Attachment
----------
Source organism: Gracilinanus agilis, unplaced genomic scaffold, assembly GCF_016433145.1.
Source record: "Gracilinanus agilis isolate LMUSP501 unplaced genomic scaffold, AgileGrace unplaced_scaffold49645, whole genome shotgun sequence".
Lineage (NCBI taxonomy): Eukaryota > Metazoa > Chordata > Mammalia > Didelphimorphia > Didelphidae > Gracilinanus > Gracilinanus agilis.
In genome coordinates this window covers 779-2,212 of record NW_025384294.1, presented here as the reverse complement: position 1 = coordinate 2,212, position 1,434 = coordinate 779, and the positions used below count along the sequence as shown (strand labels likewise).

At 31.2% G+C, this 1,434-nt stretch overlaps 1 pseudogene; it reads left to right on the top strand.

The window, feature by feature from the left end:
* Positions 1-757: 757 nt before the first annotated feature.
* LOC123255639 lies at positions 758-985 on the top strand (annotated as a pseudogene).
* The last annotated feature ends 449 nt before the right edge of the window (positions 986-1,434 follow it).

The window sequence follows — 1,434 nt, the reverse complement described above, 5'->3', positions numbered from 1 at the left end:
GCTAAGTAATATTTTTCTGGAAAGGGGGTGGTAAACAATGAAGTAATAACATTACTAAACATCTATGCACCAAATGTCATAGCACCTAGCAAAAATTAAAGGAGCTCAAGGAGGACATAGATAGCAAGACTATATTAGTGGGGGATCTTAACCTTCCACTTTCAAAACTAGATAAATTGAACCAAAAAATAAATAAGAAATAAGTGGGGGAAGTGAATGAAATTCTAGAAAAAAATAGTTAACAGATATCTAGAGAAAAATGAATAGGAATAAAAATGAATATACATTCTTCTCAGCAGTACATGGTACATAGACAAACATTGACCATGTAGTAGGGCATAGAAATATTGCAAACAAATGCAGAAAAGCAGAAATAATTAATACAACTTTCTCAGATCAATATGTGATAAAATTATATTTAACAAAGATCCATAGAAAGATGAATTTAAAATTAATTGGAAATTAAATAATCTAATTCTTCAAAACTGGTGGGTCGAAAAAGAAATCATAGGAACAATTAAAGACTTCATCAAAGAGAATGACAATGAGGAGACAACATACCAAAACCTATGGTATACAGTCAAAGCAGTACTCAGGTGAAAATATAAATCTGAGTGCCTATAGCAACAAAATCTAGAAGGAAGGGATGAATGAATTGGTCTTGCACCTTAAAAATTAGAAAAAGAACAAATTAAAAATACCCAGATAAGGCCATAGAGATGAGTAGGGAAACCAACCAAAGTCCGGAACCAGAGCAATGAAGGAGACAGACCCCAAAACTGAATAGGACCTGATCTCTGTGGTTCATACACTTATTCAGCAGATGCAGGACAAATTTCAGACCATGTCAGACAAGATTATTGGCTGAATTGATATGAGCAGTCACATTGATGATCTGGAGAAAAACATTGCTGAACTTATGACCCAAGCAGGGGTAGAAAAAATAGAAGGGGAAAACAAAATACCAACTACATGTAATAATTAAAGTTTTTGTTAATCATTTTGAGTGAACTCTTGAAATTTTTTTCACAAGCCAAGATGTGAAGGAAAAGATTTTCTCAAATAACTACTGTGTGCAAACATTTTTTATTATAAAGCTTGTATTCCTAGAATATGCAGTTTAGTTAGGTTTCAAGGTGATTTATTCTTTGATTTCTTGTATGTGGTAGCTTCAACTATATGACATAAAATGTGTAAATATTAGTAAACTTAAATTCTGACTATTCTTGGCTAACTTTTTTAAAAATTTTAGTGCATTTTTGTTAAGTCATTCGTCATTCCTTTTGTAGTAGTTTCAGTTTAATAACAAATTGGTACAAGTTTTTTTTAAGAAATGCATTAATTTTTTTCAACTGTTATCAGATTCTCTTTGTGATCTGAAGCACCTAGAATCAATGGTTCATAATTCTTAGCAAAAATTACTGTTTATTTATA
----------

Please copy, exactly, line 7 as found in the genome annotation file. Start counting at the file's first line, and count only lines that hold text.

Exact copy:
* Positions 1-757: 757 nt before the first annotated feature.